It is a statement that many of us think, but few of us actually blurt out whilst stuck behind 5,000 iPhones. In no way am I gatekeeping Massive Attack, but when the crowd have mostly been stationary for the bulk of the first night of the Mezzanine anniversary tour, it is easy to see the frustration of life-long fans.
What is particularly warming about Massive Attack and this crowd in particular, though, is the ‘togetherness’ they bring to each and every city they grace with their presence. Upon walking into the Hydro there are punks, goths, ravers, business-types and 14-year-olds at their first gig all congregating on the concourse. There are those who will attend 100 other gigs this year, but likewise there are those who will be watching Del Naja and co. from a corporate box and no one else in 2019. No one cares. Everyone is harmonious. There are no parties there tonight looking for anything other than reliving one of the greatest albums to ever be released.
Before the band walk on stage (almost half-an-hour after the venue’s PA say the show will start in ten minutes) there are jokes amongst those in general admission that “we went to see them in Madrid and they pulled out last minute,” but as each minute after 8:30 passes, the joke turns to concern because as is always the case, Massive Attack are as unpredictable as Northern Rail. The lights remain down and Robert Del Naja and Daddy G are revealed to the packed out crowd.
With a unique blend of trip-hop, ambience and dance, the Bristol outfit brought Mezzanine back to life after 21 years. In typical Massive Attack fashion there are no “Hello Glasgow” introductions. There are no “we are Massive Attack” statements. There are no “Thank you and good night” pleasantries. There isn’t even an acknowledgement or nod to Elizabeth Fraser or Horace Andy for helping them resurrect the LP. Did we expect it? Absolutely not.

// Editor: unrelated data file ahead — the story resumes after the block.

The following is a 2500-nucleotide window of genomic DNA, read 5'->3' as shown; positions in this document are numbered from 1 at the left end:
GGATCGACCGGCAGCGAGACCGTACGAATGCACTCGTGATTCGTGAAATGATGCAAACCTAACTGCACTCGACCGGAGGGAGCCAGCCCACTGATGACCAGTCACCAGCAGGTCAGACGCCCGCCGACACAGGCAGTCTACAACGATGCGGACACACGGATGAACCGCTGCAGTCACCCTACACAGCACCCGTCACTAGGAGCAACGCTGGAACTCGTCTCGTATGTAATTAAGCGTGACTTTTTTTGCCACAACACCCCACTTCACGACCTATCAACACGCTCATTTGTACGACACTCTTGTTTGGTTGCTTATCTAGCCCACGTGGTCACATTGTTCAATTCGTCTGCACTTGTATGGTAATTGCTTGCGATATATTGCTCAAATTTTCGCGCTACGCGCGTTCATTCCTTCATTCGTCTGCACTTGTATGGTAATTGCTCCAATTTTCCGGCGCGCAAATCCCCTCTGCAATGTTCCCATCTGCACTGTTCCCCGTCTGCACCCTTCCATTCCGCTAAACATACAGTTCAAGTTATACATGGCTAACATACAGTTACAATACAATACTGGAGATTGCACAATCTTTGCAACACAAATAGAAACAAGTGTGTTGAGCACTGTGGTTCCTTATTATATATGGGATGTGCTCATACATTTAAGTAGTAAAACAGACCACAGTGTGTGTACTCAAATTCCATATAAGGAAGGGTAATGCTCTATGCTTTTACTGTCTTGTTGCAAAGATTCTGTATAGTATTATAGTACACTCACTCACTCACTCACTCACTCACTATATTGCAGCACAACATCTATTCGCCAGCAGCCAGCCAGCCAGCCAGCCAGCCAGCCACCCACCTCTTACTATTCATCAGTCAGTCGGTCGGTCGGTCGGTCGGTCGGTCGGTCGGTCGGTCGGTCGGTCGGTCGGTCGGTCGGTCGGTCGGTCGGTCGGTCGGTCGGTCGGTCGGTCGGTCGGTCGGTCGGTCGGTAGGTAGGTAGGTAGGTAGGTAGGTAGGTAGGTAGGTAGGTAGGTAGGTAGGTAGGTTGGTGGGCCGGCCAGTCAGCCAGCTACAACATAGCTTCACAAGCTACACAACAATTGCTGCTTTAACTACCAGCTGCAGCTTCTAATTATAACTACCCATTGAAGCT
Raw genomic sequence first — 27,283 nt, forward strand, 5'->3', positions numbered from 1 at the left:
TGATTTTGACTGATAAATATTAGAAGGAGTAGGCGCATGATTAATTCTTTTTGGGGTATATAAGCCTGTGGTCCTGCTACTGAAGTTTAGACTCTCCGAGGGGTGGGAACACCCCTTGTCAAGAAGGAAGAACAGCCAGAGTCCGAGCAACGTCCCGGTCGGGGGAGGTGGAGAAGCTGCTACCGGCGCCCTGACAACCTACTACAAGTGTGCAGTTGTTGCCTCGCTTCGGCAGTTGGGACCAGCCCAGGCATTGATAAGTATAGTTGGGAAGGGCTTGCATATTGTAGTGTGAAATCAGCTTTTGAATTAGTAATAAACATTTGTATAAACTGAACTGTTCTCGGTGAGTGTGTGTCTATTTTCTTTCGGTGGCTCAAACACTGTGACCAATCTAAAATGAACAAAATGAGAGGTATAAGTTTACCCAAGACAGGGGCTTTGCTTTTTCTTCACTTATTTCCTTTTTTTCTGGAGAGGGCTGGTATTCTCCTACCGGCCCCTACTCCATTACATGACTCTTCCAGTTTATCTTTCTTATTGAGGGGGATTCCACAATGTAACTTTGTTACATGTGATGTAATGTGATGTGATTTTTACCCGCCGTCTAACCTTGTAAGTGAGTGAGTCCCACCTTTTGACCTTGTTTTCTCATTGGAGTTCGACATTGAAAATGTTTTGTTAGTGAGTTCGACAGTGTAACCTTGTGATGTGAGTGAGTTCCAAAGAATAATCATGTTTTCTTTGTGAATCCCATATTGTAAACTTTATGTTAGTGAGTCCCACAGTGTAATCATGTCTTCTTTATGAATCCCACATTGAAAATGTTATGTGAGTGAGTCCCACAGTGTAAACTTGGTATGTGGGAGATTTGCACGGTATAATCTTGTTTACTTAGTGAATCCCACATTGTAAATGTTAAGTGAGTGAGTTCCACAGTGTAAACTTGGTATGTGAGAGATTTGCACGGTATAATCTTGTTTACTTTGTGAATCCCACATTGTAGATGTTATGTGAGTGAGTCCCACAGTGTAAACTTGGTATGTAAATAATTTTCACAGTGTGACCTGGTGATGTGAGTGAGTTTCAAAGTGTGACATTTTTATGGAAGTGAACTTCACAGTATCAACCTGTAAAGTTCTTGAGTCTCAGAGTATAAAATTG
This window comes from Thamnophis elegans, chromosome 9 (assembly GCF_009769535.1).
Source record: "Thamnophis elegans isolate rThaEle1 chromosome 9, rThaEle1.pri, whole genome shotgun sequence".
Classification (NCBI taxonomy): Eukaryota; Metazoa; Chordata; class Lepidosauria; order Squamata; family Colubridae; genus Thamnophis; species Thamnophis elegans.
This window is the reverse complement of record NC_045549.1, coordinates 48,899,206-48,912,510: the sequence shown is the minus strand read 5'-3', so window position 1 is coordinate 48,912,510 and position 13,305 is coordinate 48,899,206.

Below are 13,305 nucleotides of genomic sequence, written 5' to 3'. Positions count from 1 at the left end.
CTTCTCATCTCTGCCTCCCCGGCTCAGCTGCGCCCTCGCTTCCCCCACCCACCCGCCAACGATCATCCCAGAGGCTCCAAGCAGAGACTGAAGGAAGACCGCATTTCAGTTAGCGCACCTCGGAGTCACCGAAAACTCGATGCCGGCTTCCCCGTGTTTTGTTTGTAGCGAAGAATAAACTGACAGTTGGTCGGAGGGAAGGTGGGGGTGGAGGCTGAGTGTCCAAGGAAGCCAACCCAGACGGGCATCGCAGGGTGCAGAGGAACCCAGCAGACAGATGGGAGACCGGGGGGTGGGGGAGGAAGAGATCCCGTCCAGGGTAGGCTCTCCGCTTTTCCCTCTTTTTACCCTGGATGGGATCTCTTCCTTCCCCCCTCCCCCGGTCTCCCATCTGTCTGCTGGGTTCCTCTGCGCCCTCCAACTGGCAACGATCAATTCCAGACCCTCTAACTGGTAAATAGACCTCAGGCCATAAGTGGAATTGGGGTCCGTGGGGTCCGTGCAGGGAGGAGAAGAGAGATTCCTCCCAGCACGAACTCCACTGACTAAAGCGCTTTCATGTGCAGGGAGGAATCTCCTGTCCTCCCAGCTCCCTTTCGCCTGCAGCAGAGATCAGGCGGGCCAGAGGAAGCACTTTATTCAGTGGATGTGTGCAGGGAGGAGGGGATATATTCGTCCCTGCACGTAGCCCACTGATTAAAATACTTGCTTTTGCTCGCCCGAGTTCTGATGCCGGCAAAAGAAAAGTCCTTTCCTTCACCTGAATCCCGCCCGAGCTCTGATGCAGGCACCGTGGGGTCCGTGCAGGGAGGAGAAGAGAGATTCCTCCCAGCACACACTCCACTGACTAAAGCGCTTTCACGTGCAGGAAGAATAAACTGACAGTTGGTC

Interestingly there are a few covers thrown into the set – The Cure‘s 10:15 Saturday Night and The Velvet Underground‘s I Found a Reason – but no Massive Attack tracks from albums away from Mezzanine. Where other bands would provide an encore consisting of ‘other album classics,’ here in Glasgow we are given the bare minimum. However, what is lacking in venturing to other projects, they make up for in visuals. Beaming phrases such as “a time for greatness” and “the right comes from the people” in between archive footage showing everything from Britney Spears losing a memory-card for her camera to Iraq president Saddam Hussein being paraded through a child ‘guard of honour.’
Created by filmmaker Adam Curtis, what was being shown on screen should have come with a pre-warning. Footage of soldiers, the demise of cities via war to name two; it was hard hitting, but Massive Attack have never shied away from the controversial. Curtis explained prior to the tour that “the show tells the story of the strange journey we have all been on over the past 20 years since Mezzanine was released: How we have moved into a strange backward-looking world, enclosed by machines that read our data and predict our every move, haunted by ghosts from the past.”
Even with Curtis’ explanation there is a sense of mystery. Much like the age old mystery of whether Del Naja is Banksy, for example. What isn’t a mystery, though, is that Mezzanine had the longevity to still be relevant 21 years on. Black Milk still has an enchanting aurora surrounding it, Man Next Door sounds as soulful as it did in 1998 and both Massive Attack and Elizabeth Fraser can still end the night spectacularly with an impressive rendition of Group Four.
There isn’t really much else to say about Massive Attack. If you are a fan, you will be desperate to hear Mezzanine live and be prepared to feed Del Naja‘s ego for an hour and a half. If you aren’t a fan, there’s a high chance you’re familiar with at least some of their work and if you’re offered a ticket you should catch such an iconic outfit in the flesh. Just don’t expect the band to be overly thankful or make you feel that they appreciate the forty quid you’ve gave them for the ticket and the further thirty quid you’ve paid for a run-of-the-mill tour shirt.